Steffon Fossoway is the first ally Dunk finds. He promises to bring Dunk more champions, as does Steffon's squire and cousin, Raymun Fossoway. Egg also promises to bring more champions for Dunk's cause. Raymun returns with Ser Humfrey Hardyng and Ser Humfrey Beesbury, good-brothers seeking revenge for the grievance Aerion committed against Hardyng. Aegon brings Ser Robyn Rhysling and Ser Lyonel Baratheon, the Laughing Storm, both eager for the glory of competing in the first Trial of Seven in a century. Steffon returns only to say he has decided to fight with the accusors for the reward of a lordship. Angered by his cousin's treachery, Raymun begs to be knighted and fight in Steffon's place. Dunk hesitates, but before he can give his answer, Dunk is called away by Lord Ashford, and Lyonel grants Raymun his knighthood. Still needing a seventh champion, Dunk appeals unsuccessfully to the crowd. Finally, Prince Baelor announces that he will champion Dunk himself, though the accusers include three of his family members and three of his father's Kingsguard.
The fourteen champions line their mounts along opposite sides of the tourney grounds and charge. Dunk tilts against Aerion, but is quickly unhorsed. Though nearly defeated, Dunk manages to grapple Aerion and use his size advantage to pummel Aerion into submission. Aerion recants his accusation, ending the Trial. The fighting costs the lives of both Humphreys. Prince Baelor, who had not brought his own armor but instead wore armor made for his son, took a blow to the head from a mace. After the battle, Baelor approaches Dunk to congratulate him, and begins to act drunkenly. When his crushed helm is removed, it is shown that the weaker armor made for his son did not protect him from the blow which has crushed in his skull. Aerion's father, Maekar, meets with Dunk after the funeral, revealing that it was his mace that killed Baelor. He regrets Aerion's behavior and offers Dunk a position in his household to train Aegon. Dunk insists on being allowed to travel, and offers to take Aegon as his squire to learn to be a better knight than Aerion. Maekar agrees, making sure Aegon continues to use his alias of Egg to avoid scandal. Dunk and Egg set out to Dorne, in search of the puppeteer whom Dunk had saved.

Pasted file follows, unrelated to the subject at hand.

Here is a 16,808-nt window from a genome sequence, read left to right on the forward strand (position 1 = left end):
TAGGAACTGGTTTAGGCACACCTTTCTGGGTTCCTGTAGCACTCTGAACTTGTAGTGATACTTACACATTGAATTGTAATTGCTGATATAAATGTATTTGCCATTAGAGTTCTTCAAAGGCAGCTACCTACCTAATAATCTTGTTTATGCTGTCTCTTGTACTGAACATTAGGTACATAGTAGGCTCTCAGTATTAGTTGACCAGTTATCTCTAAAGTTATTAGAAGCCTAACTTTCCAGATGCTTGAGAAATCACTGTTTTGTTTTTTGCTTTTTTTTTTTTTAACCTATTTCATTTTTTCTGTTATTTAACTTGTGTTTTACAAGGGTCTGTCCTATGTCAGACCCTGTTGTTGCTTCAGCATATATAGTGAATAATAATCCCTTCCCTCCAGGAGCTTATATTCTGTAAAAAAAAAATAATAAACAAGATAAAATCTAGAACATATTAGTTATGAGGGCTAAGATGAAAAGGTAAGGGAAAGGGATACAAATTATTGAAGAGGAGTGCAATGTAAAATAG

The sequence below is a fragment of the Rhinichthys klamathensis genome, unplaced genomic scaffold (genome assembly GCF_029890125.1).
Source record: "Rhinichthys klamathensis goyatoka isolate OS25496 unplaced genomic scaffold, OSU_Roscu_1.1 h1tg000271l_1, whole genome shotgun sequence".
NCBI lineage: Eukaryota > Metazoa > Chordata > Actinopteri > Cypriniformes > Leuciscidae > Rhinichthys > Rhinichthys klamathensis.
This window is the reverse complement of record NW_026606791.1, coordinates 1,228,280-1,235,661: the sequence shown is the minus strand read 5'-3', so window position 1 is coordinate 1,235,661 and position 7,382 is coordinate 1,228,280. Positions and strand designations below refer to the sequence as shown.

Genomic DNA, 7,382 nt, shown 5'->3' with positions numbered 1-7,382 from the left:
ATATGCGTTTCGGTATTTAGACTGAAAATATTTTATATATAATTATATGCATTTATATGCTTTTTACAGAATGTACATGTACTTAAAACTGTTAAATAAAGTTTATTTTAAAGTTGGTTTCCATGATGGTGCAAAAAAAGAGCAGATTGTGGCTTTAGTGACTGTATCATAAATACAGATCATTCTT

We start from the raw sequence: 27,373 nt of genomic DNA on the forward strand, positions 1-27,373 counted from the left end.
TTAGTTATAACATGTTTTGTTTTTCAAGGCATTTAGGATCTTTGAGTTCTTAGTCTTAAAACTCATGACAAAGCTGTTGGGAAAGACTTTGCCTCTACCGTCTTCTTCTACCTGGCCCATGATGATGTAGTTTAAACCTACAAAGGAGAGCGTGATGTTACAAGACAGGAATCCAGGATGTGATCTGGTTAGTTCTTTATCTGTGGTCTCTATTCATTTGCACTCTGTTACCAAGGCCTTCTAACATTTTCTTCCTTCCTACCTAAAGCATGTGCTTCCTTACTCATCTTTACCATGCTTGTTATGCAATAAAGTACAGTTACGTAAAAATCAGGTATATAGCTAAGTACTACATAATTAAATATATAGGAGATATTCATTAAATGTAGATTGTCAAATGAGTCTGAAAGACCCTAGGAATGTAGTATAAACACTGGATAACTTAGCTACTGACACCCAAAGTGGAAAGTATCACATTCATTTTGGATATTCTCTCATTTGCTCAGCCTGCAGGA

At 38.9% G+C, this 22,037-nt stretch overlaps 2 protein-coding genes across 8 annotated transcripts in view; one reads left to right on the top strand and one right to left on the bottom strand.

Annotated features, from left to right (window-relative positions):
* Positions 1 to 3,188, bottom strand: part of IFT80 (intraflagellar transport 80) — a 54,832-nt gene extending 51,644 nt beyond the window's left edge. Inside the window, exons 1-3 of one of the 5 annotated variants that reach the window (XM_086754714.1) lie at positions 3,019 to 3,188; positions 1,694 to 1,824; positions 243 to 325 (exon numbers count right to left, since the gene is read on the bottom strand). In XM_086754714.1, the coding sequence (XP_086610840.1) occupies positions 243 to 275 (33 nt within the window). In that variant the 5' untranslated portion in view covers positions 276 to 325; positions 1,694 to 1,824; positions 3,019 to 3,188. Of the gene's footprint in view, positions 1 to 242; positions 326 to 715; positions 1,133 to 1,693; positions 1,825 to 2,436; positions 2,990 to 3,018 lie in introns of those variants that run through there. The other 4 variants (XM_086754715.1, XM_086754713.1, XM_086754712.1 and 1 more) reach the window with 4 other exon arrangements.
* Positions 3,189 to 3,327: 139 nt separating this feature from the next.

Sources and Publications